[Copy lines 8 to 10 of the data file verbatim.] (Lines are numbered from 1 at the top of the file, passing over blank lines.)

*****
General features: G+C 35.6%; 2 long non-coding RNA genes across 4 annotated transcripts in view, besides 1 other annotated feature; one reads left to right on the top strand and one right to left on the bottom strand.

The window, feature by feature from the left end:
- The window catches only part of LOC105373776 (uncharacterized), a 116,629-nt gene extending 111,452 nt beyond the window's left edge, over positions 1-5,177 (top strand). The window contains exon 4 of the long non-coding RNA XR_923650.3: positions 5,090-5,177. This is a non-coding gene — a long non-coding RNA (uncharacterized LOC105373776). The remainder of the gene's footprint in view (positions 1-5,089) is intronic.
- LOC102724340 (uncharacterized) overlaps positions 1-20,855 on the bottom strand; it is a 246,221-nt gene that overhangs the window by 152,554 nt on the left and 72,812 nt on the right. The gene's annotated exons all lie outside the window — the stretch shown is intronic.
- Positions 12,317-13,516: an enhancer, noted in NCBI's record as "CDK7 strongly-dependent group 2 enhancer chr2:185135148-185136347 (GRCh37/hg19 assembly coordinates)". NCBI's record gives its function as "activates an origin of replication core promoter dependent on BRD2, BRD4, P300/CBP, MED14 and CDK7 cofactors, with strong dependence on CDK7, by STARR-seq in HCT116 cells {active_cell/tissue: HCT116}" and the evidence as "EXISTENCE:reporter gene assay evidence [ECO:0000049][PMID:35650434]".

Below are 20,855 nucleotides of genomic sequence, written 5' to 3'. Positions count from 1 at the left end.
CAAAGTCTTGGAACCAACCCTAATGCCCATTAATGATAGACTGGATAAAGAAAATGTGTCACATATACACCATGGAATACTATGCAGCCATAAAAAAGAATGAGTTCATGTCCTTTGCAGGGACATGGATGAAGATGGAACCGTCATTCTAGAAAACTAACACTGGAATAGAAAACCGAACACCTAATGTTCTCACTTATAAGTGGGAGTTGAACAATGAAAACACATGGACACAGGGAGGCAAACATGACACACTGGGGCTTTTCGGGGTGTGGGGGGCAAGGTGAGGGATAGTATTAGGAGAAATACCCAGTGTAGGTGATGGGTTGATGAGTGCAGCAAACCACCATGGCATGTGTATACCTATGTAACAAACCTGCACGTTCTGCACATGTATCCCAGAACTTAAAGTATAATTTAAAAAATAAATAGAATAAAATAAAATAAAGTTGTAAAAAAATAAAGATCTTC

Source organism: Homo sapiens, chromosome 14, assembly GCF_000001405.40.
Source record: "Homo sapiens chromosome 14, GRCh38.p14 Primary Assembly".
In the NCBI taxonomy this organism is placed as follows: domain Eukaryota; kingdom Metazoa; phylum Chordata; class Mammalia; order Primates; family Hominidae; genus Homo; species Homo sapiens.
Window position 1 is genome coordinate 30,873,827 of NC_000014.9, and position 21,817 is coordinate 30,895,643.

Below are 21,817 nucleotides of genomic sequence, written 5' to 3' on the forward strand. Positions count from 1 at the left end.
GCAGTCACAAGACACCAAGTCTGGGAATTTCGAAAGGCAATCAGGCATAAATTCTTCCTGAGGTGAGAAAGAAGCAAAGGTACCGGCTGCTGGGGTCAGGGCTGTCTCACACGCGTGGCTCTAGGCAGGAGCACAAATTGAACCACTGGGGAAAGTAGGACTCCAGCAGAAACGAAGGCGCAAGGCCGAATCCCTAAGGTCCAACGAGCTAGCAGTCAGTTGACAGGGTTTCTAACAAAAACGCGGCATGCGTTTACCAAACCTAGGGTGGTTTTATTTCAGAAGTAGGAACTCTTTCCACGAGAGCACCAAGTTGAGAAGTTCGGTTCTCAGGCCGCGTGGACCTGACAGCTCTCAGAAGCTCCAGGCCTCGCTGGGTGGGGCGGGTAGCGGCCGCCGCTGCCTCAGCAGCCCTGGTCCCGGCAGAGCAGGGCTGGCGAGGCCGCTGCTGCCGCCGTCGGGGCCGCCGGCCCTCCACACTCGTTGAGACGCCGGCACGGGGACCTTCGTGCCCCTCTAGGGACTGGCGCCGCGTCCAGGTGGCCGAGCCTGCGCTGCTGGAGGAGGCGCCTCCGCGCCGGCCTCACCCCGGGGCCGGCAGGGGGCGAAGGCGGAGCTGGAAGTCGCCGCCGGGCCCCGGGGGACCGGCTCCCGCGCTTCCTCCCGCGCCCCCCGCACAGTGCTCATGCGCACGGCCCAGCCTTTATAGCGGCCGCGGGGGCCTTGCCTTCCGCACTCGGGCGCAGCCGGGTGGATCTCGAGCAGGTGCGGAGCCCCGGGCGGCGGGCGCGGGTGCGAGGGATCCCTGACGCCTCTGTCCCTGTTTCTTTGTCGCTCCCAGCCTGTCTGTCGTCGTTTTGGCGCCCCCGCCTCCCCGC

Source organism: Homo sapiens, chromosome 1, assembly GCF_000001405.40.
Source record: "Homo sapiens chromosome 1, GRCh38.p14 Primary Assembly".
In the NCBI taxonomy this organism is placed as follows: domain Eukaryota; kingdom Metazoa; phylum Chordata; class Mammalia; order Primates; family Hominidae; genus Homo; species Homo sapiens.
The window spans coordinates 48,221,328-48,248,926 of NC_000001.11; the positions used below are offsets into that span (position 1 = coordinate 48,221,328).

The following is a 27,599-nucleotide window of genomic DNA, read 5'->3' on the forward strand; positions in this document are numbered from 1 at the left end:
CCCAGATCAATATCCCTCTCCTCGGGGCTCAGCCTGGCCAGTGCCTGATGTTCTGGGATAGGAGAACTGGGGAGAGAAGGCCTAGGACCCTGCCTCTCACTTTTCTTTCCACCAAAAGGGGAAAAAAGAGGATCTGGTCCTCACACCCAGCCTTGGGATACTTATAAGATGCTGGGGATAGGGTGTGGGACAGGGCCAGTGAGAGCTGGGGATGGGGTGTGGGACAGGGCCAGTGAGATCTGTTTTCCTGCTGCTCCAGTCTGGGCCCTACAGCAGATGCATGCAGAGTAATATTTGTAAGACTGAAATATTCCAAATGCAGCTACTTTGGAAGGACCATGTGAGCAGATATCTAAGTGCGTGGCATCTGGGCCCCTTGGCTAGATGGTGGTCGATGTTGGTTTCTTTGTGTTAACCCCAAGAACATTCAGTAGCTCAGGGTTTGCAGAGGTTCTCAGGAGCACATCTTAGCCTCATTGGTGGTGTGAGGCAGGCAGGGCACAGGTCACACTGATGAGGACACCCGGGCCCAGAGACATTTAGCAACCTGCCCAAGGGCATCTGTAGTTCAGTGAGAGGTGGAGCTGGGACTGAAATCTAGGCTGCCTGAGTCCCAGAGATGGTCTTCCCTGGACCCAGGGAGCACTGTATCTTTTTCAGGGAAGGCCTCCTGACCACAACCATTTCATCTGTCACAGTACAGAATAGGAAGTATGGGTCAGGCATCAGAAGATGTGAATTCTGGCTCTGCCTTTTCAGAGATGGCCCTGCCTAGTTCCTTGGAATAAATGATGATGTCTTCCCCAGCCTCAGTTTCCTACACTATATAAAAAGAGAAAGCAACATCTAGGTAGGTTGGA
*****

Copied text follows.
Source organism: Homo sapiens, chromosome 14, assembly GCF_000001405.40.
Source record: "Homo sapiens chromosome 14, GRCh38.p14 Primary Assembly".
In the NCBI taxonomy this organism is placed as follows: domain Eukaryota; kingdom Metazoa; phylum Chordata; class Mammalia; order Primates; family Hominidae; genus Homo; species Homo sapiens.